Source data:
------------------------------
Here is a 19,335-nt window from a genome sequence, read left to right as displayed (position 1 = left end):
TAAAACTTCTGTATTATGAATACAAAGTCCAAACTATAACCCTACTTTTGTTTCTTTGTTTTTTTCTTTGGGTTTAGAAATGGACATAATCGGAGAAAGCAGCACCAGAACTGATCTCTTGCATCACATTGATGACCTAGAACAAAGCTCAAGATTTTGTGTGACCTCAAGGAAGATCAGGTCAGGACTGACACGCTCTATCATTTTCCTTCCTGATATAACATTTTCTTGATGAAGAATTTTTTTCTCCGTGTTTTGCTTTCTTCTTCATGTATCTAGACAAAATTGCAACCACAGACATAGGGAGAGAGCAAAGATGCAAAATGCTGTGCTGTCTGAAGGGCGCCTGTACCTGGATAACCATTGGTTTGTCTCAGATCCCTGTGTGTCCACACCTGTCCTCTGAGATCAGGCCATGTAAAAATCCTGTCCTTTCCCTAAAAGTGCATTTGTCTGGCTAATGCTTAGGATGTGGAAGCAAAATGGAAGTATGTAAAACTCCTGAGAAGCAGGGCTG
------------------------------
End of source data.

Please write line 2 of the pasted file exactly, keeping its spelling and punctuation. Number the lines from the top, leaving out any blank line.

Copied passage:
TAAAACTTCTGTATTATGAATACAAAGTCCAAACTATAACCCTACTTTTGTTTCTTTGTTTTTTTCTTTGGGTTTAGAAATGGACATAATCGGAGAAAGCAGCACCAGAACTGATCTCTTGCATCACATTGATGACCTAGAACAAAGCTCAAGATTTTGTGTGACCTCAAGGAAGATCAGGTCAGGACTGACACGCTCTATCATTTTCCTTCCTGATATAACATTTTCTTGATGAAGAATTTTTTTCTCCGTGTTTTGCTTTCTTCTTCATGTATCTAGACAAAATTGCAACCACAGACATAGGGAGAGAGCAAAGATGCAAAATGCTGTGCTGTCTGAAGGGCGCCTGTACCTGGATAACCATTGGTTTGTCTCAGATCCCTGTGTGTCCACACCTGTCCTCTGAGATCAGGCCATGTAAAAATCCTGTCCTTTCCCTAAAAGTGCATTTGTCTGGCTAATGCTTAGGATGTGGAAGCAAAATGGAAGTATGTAAAACTCCTGAGAAGCAGGGCTG